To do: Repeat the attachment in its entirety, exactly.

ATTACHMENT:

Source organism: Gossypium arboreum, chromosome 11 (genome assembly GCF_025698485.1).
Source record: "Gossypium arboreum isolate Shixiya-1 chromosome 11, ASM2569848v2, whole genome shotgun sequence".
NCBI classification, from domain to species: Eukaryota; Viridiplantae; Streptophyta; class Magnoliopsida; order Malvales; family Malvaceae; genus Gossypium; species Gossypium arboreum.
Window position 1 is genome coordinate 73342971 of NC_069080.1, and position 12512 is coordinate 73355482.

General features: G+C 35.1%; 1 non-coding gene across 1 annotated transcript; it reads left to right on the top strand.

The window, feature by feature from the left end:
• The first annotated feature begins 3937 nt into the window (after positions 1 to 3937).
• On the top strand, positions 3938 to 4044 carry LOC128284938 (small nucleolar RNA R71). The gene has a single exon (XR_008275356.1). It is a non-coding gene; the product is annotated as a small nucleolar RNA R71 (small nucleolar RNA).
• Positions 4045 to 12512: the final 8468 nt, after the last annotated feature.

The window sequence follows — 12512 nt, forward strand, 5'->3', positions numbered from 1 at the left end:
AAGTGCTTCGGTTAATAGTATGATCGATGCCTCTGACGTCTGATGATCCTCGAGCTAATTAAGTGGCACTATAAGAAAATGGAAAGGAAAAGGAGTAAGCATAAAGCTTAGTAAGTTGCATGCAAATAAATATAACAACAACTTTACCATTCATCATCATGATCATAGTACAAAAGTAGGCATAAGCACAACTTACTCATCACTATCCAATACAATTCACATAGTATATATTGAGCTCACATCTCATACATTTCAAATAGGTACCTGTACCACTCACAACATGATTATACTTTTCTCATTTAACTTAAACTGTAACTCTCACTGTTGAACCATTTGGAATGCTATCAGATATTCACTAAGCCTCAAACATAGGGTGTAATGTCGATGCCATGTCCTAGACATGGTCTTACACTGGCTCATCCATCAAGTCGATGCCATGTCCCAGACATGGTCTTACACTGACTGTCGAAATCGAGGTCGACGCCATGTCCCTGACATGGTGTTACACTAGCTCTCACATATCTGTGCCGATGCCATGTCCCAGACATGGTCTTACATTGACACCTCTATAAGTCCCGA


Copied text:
Source organism: Gossypium arboreum, chromosome 11 (genome assembly GCF_025698485.1).
Source record: "Gossypium arboreum isolate Shixiya-1 chromosome 11, ASM2569848v2, whole genome shotgun sequence".
NCBI classification, from domain to species: Eukaryota; Viridiplantae; Streptophyta; class Magnoliopsida; order Malvales; family Malvaceae; genus Gossypium; species Gossypium arboreum.
Window position 1 is genome coordinate 73342971 of NC_069080.1, and position 12512 is coordinate 73355482.

General features: G+C 35.1%; 1 non-coding gene across 1 annotated transcript; it reads left to right on the top strand.

The window, feature by feature from the left end:
• The first annotated feature begins 3937 nt into the window (after positions 1 to 3937).
• On the top strand, positions 3938 to 4044 carry LOC128284938 (small nucleolar RNA R71). The gene has a single exon (XR_008275356.1). It is a non-coding gene; the product is annotated as a small nucleolar RNA R71 (small nucleolar RNA).
• Positions 4045 to 12512: the final 8468 nt, after the last annotated feature.

The window sequence follows — 12512 nt, forward strand, 5'->3', positions numbered from 1 at the left end:
AAGTGCTTCGGTTAATAGTATGATCGATGCCTCTGACGTCTGATGATCCTCGAGCTAATTAAGTGGCACTATAAGAAAATGGAAAGGAAAAGGAGTAAGCATAAAGCTTAGTAAGTTGCATGCAAATAAATATAACAACAACTTTACCATTCATCATCATGATCATAGTACAAAAGTAGGCATAAGCACAACTTACTCATCACTATCCAATACAATTCACATAGTATATATTGAGCTCACATCTCATACATTTCAAATAGGTACCTGTACCACTCACAACATGATTATACTTTTCTCATTTAACTTAAACTGTAACTCTCACTGTTGAACCATTTGGAATGCTATCAGATATTCACTAAGCCTCAAACATAGGGTGTAATGTCGATGCCATGTCCTAGACATGGTCTTACACTGGCTCATCCATCAAGTCGATGCCATGTCCCAGACATGGTCTTACACTGACTGTCGAAATCGAGGTCGACGCCATGTCCCTGACATGGTGTTACACTAGCTCTCACATATCTGTGCCGATGCCATGTCCCAGACATGGTCTTACATTGACACCTCTATAAGTCCCGA